Considerable progress was made on developing new strains and irradiation dose levels needed for SIT technology against the invasive tortricid moth species, the light brown apple moth (LBAM). The species likely invaded California from Australia or New Zealand, the former being its native home. In collaboration with colleagues from Australia and N. Zealand, we collected new colony material from a resident population in Volcano, Hawaii in 2007, and have developed a suitable larval diet based on pre-existing LBAM diets. In addition, we worked on identifying suitable irradiation doses to sterilize young adults of the species, and have succeeded in specifying a dose range, 250-300 Gy. During the summer of 2009, there will be pilot sterile moth release tests performed in infested areas of California as the first step towards achieving an operational SIT program against this species in the US.
Research on fruit fly quality control continued in field cage studies of the cost benefits of holding sterile flies longer prior to release into the field. We conducted tests comparing the standard release of ca. 2 day old flies vs. release of 5 day old flies. We measured the pre-release mortalities of 2 vs. 5 da old flies and compared that to assessments of field survival as measured by traps. We found that releasing flies at the older age results in several times more flies surviving to the critical mating age of ca. 5 da. Thus, an SIT program would likely benefit significantly from holding flies longer before releasing them.
Development of sterile insect technology to control the light brown apple moth (LBAM). The LBAM is a serious pest that attacks plants of many kinds and poses a threat to both agricultural and non-agricultural areas of California, as well as to the rest of the United States. ARS scientists at Hilo, HI have continued studies to develop a good larval diet for this species based on previous diets, and also to provide a suitable irradiation dose range for LBAM adults that could be used in a Sterile Insect Technology (SIT) program. The potential impact of this accomplishment will be the development and implementation of environmentally safe and sound SIT technology to better protect the multi-billion dollar agricultural industry in California and elsewhere across the United States.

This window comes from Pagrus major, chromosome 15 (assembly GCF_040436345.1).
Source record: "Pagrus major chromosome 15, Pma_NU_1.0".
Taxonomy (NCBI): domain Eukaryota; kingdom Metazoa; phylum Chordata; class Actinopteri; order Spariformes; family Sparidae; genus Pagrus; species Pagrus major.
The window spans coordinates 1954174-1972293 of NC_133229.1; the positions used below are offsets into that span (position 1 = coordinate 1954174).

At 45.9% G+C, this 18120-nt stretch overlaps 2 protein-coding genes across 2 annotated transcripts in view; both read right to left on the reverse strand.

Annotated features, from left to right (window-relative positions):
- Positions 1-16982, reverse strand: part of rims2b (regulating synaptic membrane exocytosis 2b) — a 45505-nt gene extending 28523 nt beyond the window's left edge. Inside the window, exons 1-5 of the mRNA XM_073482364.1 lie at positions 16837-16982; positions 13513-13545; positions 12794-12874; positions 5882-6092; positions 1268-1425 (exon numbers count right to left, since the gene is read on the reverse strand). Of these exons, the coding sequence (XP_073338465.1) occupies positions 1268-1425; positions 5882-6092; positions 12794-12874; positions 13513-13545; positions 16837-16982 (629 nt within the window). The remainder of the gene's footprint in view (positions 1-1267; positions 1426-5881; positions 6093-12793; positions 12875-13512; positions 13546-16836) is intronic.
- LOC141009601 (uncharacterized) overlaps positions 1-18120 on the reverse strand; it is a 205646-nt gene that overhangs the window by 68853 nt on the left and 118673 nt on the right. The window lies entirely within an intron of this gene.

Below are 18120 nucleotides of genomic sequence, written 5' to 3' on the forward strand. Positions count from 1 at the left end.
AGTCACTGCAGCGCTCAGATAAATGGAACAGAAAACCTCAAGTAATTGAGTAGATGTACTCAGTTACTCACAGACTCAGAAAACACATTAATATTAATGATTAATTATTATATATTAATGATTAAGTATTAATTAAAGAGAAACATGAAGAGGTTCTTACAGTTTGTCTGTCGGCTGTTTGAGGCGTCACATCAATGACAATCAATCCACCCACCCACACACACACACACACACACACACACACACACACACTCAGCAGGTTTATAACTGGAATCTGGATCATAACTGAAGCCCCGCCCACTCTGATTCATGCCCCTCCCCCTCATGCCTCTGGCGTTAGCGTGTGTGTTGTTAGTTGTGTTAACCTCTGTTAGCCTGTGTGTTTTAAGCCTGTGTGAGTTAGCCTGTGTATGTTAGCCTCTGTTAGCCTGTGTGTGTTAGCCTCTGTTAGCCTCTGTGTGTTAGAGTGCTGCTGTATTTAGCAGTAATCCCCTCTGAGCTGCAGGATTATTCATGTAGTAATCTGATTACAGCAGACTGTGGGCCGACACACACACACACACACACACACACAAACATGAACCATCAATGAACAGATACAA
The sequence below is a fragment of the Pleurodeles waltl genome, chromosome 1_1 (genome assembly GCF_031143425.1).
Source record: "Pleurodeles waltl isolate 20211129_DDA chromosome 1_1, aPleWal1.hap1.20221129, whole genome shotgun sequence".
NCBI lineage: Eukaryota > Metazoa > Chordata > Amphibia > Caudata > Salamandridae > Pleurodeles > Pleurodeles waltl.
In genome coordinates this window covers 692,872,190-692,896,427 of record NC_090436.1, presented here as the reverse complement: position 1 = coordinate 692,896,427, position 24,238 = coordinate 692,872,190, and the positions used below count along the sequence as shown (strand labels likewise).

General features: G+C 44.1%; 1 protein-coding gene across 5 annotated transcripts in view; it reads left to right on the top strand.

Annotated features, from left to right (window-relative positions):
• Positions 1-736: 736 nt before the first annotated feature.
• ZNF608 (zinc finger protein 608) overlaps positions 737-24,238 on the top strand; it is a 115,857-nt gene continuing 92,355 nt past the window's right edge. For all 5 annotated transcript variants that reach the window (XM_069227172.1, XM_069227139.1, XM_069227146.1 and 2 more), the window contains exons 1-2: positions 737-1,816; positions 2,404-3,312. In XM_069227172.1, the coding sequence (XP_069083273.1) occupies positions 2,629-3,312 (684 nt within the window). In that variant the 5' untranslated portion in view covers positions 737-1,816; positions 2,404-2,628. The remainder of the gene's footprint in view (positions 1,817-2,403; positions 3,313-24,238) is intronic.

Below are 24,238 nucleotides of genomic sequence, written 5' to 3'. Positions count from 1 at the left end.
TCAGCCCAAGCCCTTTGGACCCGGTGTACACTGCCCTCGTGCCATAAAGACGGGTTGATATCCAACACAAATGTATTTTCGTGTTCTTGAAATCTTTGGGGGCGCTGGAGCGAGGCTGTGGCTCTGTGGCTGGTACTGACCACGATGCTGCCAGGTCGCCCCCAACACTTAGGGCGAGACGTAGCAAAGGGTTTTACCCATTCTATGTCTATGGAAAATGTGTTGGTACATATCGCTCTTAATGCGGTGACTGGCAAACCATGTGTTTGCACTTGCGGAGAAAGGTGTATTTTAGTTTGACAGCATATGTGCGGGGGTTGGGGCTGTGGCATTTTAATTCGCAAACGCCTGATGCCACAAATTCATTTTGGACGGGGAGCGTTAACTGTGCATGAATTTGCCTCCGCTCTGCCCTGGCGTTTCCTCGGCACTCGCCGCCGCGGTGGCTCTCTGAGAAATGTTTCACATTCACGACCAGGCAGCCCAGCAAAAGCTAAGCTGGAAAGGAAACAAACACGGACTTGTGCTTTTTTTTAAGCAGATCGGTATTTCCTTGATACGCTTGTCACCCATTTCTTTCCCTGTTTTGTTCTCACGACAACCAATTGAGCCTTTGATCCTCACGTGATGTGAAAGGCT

Fruit fly liquid larval diet technology successfully transferred to rearing facilities worldwide. All fruit fly mass rearing facilities have a common problem in managing spent diet management including quality, cost, handling, and space occupied by the various bulking agents currently used. ARS scientists in Hilo, HI have successfully transferred fruit fly liquid larval diet technology to three major medfly mass rearing facilities in South Africa, Guatemala, Spain. The diet is also being used in rearing facilities for two Bactrocera species at the Nuclear Research Institute in Manila, Philippines and the Insect Biotechnology Division, Institute of Food and Radiation Biology, Atomic Energy Research Establishment in Bangladesh. With this technology, the spent diet management problem can be solved, permitting managers to achieve cost effective rearing in order to provide good quality fruit flies for SIT programs.
|Number of the New/Active MTAs (providing only)||3|
|Number of Other Technology Transfer||4|
Chang, C.L., Mcinnis, D.O. 2008. Evaluation of the Mating Competitiveness of the Adult Oriental Fruit Fly Reared as Larvae in Liquid vs. Those Raised on Standard Wheat-based Diets. Journal of Applied Entomology. 132: 806-811
Chang C. 2009. Evaluation of yeasts and yeast products in larval and adult diets for the oriental fruit fly, Bactrocera dorsalis, and adult diets for the medfly, Ceratitis capitata, and the melon fly, Bactrocera curcurbitae. 9pp. Journal of Insect Science 9:23, available online: insectscience.org/9.23
Chang, C.L., Ilkyu, C., Qing, X. 2009. Insecticidal Activity of Basil Oil, trans-Anethole, Estragole, and Linalool to Adults of Ceratitis capitata, Bactrocera dorsalis, and B. cucurbitae. Journal of Economic Entomology. 102: 203-209.
Chang, C.L. 2009. Fruit Fly Liquid Larval Diet Technology Transfer and Update. Journal of Applied Entomology. 133: 164-173